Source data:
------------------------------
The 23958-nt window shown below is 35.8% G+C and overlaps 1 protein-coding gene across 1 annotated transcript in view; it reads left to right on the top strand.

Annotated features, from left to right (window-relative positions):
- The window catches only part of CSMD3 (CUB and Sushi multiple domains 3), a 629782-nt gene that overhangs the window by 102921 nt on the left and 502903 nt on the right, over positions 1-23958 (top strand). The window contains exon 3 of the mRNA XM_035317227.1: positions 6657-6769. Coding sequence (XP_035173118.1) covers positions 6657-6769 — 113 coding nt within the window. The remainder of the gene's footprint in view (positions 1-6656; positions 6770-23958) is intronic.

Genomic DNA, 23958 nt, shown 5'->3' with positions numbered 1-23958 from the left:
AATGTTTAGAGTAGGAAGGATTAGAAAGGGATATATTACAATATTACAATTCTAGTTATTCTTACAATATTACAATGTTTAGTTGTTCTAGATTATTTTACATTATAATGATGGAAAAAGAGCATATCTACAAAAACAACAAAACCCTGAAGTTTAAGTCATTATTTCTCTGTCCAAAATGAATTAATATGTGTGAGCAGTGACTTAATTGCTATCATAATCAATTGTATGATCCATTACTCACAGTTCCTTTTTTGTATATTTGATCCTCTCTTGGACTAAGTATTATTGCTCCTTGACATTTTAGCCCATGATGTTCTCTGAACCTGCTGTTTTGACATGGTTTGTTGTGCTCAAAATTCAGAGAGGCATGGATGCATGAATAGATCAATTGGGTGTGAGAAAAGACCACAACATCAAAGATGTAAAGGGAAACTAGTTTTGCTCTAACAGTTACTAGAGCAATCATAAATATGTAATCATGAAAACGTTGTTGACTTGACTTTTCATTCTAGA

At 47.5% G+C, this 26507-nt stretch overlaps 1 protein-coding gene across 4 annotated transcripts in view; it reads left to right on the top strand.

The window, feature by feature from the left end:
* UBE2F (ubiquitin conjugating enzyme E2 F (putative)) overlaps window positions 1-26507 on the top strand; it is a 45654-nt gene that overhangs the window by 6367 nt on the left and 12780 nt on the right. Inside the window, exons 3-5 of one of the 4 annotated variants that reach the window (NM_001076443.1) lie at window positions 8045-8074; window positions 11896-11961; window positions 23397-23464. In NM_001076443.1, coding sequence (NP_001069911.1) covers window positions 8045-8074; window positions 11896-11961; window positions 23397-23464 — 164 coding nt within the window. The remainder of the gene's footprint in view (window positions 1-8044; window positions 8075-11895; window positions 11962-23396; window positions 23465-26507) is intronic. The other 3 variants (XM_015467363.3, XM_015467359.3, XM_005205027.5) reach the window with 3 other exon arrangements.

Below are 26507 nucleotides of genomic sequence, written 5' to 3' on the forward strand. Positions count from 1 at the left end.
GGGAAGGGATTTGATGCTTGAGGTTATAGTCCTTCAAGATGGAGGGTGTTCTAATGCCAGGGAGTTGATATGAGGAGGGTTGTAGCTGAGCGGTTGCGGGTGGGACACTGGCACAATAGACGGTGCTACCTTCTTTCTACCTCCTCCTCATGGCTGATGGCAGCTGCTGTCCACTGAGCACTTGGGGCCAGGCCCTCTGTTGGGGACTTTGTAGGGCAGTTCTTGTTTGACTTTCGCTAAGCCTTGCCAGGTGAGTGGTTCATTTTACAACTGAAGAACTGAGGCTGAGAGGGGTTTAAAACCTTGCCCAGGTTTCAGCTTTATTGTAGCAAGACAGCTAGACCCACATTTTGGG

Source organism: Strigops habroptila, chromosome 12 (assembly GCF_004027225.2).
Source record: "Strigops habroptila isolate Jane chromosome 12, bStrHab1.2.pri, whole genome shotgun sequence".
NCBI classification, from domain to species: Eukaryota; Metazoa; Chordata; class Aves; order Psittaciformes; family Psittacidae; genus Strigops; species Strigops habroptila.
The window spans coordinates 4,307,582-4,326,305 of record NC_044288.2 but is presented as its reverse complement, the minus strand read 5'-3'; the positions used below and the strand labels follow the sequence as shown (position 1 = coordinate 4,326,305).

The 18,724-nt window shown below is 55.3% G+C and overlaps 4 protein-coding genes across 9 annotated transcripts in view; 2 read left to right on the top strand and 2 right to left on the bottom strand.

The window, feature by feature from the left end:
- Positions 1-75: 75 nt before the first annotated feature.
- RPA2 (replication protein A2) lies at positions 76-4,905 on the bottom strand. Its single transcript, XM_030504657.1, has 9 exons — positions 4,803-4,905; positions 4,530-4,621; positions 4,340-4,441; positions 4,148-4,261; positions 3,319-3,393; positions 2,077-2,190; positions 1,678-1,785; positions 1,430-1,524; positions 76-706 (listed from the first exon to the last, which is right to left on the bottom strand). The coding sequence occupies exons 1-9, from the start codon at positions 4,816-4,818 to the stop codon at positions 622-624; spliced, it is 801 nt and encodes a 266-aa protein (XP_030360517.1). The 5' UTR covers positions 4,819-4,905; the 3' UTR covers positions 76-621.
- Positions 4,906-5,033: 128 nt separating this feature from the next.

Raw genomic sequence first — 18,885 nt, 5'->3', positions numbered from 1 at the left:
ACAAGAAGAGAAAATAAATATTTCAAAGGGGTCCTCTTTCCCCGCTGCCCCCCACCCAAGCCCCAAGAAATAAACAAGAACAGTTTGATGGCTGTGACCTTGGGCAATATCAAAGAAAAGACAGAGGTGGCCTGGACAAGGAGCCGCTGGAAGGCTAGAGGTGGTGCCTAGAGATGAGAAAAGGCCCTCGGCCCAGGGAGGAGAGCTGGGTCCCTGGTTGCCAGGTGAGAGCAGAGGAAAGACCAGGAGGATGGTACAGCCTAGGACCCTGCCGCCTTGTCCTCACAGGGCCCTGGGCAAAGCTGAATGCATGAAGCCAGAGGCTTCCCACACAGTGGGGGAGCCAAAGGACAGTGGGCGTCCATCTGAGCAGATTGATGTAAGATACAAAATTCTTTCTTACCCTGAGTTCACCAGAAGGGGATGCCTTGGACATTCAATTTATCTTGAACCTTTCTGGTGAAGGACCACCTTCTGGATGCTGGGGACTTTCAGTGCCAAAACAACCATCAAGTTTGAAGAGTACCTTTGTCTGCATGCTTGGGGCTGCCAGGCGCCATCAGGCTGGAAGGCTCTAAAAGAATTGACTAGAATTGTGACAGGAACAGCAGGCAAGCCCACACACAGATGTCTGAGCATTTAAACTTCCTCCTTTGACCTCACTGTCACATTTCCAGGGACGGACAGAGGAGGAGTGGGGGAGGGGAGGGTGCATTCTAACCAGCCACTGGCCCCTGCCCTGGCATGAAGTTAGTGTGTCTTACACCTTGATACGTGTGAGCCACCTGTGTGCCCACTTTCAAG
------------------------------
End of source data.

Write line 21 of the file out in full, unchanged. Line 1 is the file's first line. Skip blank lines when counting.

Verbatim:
ACAAGAAGAGAAAATAAATATTTCAAAGGGGTCCTCTTTCCCCGCTGCCCCCCACCCAAGCCCCAAGAAATAAACAAGAACAGTTTGATGGCTGTGACCTTGGGCAATATCAAAGAAAAGACAGAGGTGGCCTGGACAAGGAGCCGCTGGAAGGCTAGAGGTGGTGCCTAGAGATGAGAAAAGGCCCTCGGCCCAGGGAGGAGAGCTGGGTCCCTGGTTGCCAGGTGAGAGCAGAGGAAAGACCAGGAGGATGGTACAGCCTAGGACCCTGCCGCCTTGTCCTCACAGGGCCCTGGGCAAAGCTGAATGCATGAAGCCAGAGGCTTCCCACACAGTGGGGGAGCCAAAGGACAGTGGGCGTCCATCTGAGCAGATTGATGTAAGATACAAAATTCTTTCTTACCCTGAGTTCACCAGAAGGGGATGCCTTGGACATTCAATTTATCTTGAACCTTTCTGGTGAAGGACCACCTTCTGGATGCTGGGGACTTTCAGTGCCAAAACAACCATCAAGTTTGAAGAGTACCTTTGTCTGCATGCTTGGGGCTGCCAGGCGCCATCAGGCTGGAAGGCTCTAAAAGAATTGACTAGAATTGTGACAGGAACAGCAGGCAAGCCCACACACAGATGTCTGAGCATTTAAACTTCCTCCTTTGACCTCACTGTCACATTTCCAGGGACGGACAGAGGAGGAGTGGGGGAGGGGAGGGTGCATTCTAACCAGCCACTGGCCCCTGCCCTGGCATGAAGTTAGTGTGTCTTACACCTTGATACGTGTGAGCCACCTGTGTGCCCACTTTCAAG